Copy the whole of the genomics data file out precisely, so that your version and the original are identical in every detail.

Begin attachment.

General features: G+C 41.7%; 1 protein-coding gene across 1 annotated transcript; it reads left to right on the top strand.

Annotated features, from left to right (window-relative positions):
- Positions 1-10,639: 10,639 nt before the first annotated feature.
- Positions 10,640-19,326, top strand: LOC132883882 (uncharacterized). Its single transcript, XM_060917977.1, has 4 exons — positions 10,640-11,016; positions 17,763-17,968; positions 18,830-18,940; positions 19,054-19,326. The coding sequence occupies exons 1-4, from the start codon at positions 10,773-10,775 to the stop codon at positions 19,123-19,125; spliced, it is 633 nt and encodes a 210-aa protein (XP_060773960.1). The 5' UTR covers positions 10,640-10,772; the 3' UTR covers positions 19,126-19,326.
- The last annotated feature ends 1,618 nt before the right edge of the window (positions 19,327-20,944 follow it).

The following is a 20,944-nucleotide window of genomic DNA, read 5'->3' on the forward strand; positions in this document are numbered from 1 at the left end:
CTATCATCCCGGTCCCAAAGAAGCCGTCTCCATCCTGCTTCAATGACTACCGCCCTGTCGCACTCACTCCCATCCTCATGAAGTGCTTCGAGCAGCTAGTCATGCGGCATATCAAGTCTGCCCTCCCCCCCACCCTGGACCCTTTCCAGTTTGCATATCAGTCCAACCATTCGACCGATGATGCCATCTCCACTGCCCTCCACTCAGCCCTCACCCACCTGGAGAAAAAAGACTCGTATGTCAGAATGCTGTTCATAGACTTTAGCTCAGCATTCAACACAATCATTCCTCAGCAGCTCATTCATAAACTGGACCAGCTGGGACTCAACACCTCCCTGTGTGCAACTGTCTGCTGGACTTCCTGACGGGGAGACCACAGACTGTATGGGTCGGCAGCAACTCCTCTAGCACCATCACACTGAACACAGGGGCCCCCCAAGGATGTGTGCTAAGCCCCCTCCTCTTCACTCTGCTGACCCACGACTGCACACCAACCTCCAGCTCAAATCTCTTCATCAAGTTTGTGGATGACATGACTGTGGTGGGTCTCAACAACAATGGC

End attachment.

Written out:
General features: G+C 41.7%; 1 protein-coding gene across 1 annotated transcript; it reads left to right on the top strand.

Annotated features, from left to right (window-relative positions):
- Positions 1-10,639: 10,639 nt before the first annotated feature.
- Positions 10,640-19,326, top strand: LOC132883882 (uncharacterized). Its single transcript, XM_060917977.1, has 4 exons — positions 10,640-11,016; positions 17,763-17,968; positions 18,830-18,940; positions 19,054-19,326. The coding sequence occupies exons 1-4, from the start codon at positions 10,773-10,775 to the stop codon at positions 19,123-19,125; spliced, it is 633 nt and encodes a 210-aa protein (XP_060773960.1). The 5' UTR covers positions 10,640-10,772; the 3' UTR covers positions 19,126-19,326.
- The last annotated feature ends 1,618 nt before the right edge of the window (positions 19,327-20,944 follow it).

The following is a 20,944-nucleotide window of genomic DNA, read 5'->3' on the forward strand; positions in this document are numbered from 1 at the left end:
CTATCATCCCGGTCCCAAAGAAGCCGTCTCCATCCTGCTTCAATGACTACCGCCCTGTCGCACTCACTCCCATCCTCATGAAGTGCTTCGAGCAGCTAGTCATGCGGCATATCAAGTCTGCCCTCCCCCCCACCCTGGACCCTTTCCAGTTTGCATATCAGTCCAACCATTCGACCGATGATGCCATCTCCACTGCCCTCCACTCAGCCCTCACCCACCTGGAGAAAAAAGACTCGTATGTCAGAATGCTGTTCATAGACTTTAGCTCAGCATTCAACACAATCATTCCTCAGCAGCTCATTCATAAACTGGACCAGCTGGGACTCAACACCTCCCTGTGTGCAACTGTCTGCTGGACTTCCTGACGGGGAGACCACAGACTGTATGGGTCGGCAGCAACTCCTCTAGCACCATCACACTGAACACAGGGGCCCCCCAAGGATGTGTGCTAAGCCCCCTCCTCTTCACTCTGCTGACCCACGACTGCACACCAACCTCCAGCTCAAATCTCTTCATCAAGTTTGTGGATGACATGACTGTGGTGGGTCTCAACAACAATGGC